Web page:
Peers help to solve conflicts at LIS
At Lansing Intermediate School, a handful of students will be talking seriously with their peers about peaceful resolutions to conflict.
Their work won't quite have the magnitude of the United Nations, but nonetheless, it will be important in the lives of their classmates.
One boy and one girl from each classroom at LIS are selected by their classmates to be peer mediators. Peer mediators are called upon to help students resolve conflicts with each other, counselor Marianne Walker said. The fourth- and fifth-grade students will begin their mediation duties at the beginning of January.
Here's how it works: If students at the school have a conflict with each other, any of the parties involved can request peer mediation by completing a form. Walker will schedule a meeting during recess with the students in conflict and a pair of peer mediators from the same grade but a different class.
"It helps students sit and think about what happened and talk about the incident," Walker said about the meetings.
The mediators come prepared to stay neutral and be honest and fair, Walker said. They receive training on how to handle the job, and they are instructed to keep all mediation confidential.
Students who make good mediators are fair, trustworthy, open-minded, mature and good communicators, she said.
Although teachers have the final say on who will be their class mediators, Walker said the process of student election worked well.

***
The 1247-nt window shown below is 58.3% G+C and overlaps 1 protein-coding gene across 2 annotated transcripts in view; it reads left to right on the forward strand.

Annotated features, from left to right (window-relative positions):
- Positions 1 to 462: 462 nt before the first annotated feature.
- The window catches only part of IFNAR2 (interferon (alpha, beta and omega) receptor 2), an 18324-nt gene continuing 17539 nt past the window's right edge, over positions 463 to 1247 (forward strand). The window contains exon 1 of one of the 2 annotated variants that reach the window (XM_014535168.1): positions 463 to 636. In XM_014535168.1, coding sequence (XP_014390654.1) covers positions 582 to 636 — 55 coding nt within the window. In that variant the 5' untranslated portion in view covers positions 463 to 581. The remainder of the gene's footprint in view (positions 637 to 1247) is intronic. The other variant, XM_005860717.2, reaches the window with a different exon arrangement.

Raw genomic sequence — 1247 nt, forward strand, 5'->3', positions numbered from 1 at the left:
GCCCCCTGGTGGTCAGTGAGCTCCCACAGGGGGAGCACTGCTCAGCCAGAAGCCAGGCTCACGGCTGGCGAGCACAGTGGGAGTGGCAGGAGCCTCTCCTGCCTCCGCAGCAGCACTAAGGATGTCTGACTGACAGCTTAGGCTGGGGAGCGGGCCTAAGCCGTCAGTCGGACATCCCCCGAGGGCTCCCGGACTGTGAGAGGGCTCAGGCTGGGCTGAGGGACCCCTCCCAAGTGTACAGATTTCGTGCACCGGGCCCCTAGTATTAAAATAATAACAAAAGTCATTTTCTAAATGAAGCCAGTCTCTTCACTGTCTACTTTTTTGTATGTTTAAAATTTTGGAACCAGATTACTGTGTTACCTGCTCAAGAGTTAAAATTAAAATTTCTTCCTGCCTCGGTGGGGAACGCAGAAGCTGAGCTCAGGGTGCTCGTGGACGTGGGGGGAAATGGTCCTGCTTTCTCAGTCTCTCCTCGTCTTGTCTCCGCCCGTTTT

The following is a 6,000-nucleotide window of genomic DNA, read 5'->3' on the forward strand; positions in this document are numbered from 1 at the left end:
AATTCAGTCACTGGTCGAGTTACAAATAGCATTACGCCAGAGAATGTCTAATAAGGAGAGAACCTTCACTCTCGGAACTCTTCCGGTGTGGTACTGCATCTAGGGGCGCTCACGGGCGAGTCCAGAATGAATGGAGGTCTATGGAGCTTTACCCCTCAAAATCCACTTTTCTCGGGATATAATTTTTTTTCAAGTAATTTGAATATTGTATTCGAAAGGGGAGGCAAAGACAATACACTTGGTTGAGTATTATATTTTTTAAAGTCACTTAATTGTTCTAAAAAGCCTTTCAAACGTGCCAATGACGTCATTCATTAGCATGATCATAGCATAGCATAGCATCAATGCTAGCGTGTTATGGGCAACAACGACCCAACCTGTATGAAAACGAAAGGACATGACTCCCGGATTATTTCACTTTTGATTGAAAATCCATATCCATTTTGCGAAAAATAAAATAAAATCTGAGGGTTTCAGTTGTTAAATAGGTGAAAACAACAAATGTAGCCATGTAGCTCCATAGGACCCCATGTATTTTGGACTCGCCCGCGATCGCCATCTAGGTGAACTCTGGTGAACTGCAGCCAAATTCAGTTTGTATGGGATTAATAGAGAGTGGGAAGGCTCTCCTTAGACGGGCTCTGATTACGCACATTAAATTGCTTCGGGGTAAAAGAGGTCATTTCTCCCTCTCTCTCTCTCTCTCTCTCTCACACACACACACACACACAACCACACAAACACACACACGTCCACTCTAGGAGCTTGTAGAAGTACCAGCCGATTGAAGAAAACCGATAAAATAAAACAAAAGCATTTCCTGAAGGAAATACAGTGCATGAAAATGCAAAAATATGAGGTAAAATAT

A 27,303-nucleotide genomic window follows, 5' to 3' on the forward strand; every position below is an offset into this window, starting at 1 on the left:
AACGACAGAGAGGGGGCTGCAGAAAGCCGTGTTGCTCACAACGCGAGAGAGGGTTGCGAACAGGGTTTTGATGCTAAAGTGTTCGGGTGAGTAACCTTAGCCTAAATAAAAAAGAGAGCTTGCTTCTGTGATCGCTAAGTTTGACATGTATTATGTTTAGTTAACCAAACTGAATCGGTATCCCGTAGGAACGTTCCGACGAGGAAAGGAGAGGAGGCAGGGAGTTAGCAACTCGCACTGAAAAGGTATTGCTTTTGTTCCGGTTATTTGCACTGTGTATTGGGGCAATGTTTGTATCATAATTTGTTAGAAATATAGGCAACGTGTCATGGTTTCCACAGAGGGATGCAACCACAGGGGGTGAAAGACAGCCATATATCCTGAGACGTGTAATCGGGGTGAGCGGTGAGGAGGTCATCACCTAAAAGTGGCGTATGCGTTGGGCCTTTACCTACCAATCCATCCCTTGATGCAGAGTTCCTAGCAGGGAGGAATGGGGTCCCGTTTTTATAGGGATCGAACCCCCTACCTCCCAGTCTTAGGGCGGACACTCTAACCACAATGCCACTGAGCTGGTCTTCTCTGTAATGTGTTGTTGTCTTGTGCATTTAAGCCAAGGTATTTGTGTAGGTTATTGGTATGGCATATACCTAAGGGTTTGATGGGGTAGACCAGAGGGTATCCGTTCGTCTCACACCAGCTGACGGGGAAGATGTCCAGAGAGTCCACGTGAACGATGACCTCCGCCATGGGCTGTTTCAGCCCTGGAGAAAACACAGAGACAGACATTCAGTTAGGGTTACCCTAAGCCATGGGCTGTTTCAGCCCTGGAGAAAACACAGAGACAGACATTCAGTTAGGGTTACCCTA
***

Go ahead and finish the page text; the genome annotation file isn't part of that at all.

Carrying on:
"Kids pick the perfect kids. They just know who would be good," she said.
At a mediation meeting, Walker said, the mediators will read a script that tells the other students to be willing to solve the conflict, tell the truth, listen without interrupting, show respect and carry out the agreement for resolution. The mediators take notes of each participant's version of the story and ideas for possible solutions. They also write up an agreement for the involved students to follow the solution.
"They take it very seriously," Walker said. "They will be very businesslike. They don't joke around; they're very serious about the whole meeting.
"It helps solve the problem. This is a business-type meeting, and they've got things to do."
Walker said a benefit to having peers moderate rather than adults was that sometimes students' peers understand the problem better. Students may also be less intimidated to go to mediation, she said.
"They don't feel as threatened" when talking to peers, Walker said. "They're always worried about getting in trouble.
"You're not in trouble when you come to peer mediation."
At a December training session for fifth-grade mediators, some students were concerned about fights breaking out during the sessions. Walker assured them that the worst problem she'd had was students facing opposite directions in their chairs. Plus, she said, if the situation escalates out of the mediators' control, they can ask Walker to sit in on the meeting.
In any case, Walker said, a problem such as a fight would go to the principal, not peer mediation.
The conflicts mediators handle often involve students feeling left out or not following rules on the playground, or gossiping.
"That's the big one," Walker said.
Overall, Walker said, she thought the program was effective.
"You really see some good coming out of it," she said.